‘He had a big heart’ —Family, friends mourn McMillan

Published 3:00 am Saturday, March 31, 2012

“Big Daddy,” as his grandchildren called him, was larger than life.
Brewton native Ed Leigh McMillan II was well known in the forestry industry, but for his family and his hometown, his “big heart” has left a lasting legacy.  McMillan died Thursday in Rochester, Minn., where he had been undergoing cancer treatment at the Mayo Clinic.
McMillan, managing trustee for the D.W. McMillan Trust and D.W. McMillan Foundation — through which he managed 40,000 acres of timber — dedicated his career to forestry but was also a generous contributor to various Brewton institutions and was named the city’s Man of the Year in 1983.
“Ed Leigh was very much involved with the community,” said Dr. Ed Glaize, pastor at First United Methodist Church, where McMillan was a member and enjoyed singing in the choir. “His death is a great loss for Brewton, but Heaven is a better place with him there. He had a big heart and could light up a room with his boisterous voice and personality. We will miss him, and our congregation here at the church will miss him. He has done a lot for many people, and his acts of kindness will be remembered.”
McMillan was also general partner of McMillan Ltd., a family-owned partnership controlling timber, a cattle operation and gas properties in four states.
John David Finlay, a friend and a relative of McMillan and a co-worker at the D.W. McMillan Trust, called him “a generous person.”
“He loved to go hunting and fishing as a pasttime, but he worked very hard here at McMillan Trust and McMillan Foundation,” Finlay said. “He was born and raised in this community and loved it all his life.”
Born in Brewton, McMillan graduated from T.R. Miller High School — where he played football for the Tigers — and later earned a forestry degree from North Carolina State University and a finance degree from the University of Alabama.
He spent more than 40 years with T.R. Miller Mill Co., where he served as the first forester, and was past president and past director of Cedar Creek Land and Timber in Brewton. He was also past president of Neal Land and Timber Co. in Blountstown, Fla. Although he resigned his management positions with those companies in 2006 and called himself “semi-retired,” he remained active in many capacities.
In 2010, he was named Forest Landowner of the Year by the Forest Landowners Association, for which he was not only a 40-year member but also a past president. Earlier this year, he was named the 2011 Natural Resources Distinguished Alumnus from North Carolina State. In 1981, McMillan received the W. Kelly Mosley Environmental Award for Achievements in Forestry, Wildlife and Related Resources. Family members said being a good steward of the forest and natural resources was of great importance to him.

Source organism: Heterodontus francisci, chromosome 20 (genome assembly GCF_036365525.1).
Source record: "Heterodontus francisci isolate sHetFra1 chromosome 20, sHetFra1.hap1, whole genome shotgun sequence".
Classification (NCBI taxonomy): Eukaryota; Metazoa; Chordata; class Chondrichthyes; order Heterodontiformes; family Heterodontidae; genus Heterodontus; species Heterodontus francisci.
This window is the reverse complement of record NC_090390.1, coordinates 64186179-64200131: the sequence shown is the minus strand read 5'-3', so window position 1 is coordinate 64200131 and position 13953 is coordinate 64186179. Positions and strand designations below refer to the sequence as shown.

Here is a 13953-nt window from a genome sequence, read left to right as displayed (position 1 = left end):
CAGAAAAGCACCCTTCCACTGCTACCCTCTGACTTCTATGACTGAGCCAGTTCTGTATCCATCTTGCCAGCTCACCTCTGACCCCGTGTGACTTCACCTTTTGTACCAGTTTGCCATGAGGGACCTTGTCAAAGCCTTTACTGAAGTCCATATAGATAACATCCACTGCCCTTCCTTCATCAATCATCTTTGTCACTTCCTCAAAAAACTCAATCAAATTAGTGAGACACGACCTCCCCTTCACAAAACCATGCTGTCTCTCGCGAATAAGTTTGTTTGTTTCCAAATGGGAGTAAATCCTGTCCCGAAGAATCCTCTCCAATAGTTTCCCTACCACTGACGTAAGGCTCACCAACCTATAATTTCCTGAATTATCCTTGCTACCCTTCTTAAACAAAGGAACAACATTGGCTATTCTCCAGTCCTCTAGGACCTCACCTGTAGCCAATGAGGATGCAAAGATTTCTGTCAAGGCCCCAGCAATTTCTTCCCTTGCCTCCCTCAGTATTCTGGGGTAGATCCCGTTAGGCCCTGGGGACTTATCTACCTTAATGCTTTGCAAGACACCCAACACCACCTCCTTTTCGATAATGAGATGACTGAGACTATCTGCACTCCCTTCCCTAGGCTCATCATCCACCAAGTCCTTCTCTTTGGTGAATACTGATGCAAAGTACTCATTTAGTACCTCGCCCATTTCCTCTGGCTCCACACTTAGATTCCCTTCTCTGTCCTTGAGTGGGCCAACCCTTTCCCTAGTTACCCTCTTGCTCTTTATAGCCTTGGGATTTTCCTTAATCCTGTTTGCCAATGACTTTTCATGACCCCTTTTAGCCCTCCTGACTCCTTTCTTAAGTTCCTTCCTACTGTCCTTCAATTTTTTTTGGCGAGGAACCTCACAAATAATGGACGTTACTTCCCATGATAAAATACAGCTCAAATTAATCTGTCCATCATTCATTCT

McMillan was also owner of Double “M” Farms of Brewton, a cattle farm which raises and sells commercial cross-bred cows and calves. He was a supporter of the Alabama Livestock Exposition, held annually in Montgomery.
McMillan’s brother Tom recalled that growing up with him had been an adventure. “He was always up to something,” Tom McMillan said. “He was always full of life, and there was never a boring minute when he was around.”
That attitude served his brother well throughout his life and business, Tom said.
“Whatever he did, he always did a good job, and did it in a positive way,” he said. “He will be missed, not only by his family, but by all those he touched.”
In his hometown, McMillan had been instrumental in a number of Brewton institutions, including the public library, D.W. McMillan Memorial Hospital, the Brewton Area YMCA — for which he had served on the board — and Jefferson Davis Community College, among others. Outside Brewton, he supported the Alabama Wildlife Association, the Nature Conservancy and Boy Scouts of America.
McMillan had been in treatment in Minnesota for the past three months, during which time family members kept updating a Caring Bridge Web journal documenting his treatment — and his positive attitude about his diagnosis.
One story illustrates McMillan’s love for his hometown. When his physician suggested that some patients opt out of treatment and choose a trip to Tahiti instead, McMillan was adamant that he wanted to fight — and return home.
“Well, Hell, man,” he told the doctor. “I already live in paradise. I don’t want to go to Tahiti.”
Among other family, McMillan is survived by his wife, Ann, son Ed and daughter-in-law Perri, son Dan and daughter-in-law Kathy, stepdaughter Christina Johnson and husband Stanley; 10 grandchildren; and six great-grandchildren.
At the North Carolina State awards ceremony in January, McMillan’s son Dan recited a prayer he said was inspired by his father’s words of wisdom: “Remember that life is short and we have too little time to gladden the hearts of those who travel with us. So be quick to be kind, make haste to love and may the blessing of God Almighty be with us and remain with us always.”
Services will be held at 4 p.m. Sunday at First United Methodist Church. The full obituary is click on the obituary tab.

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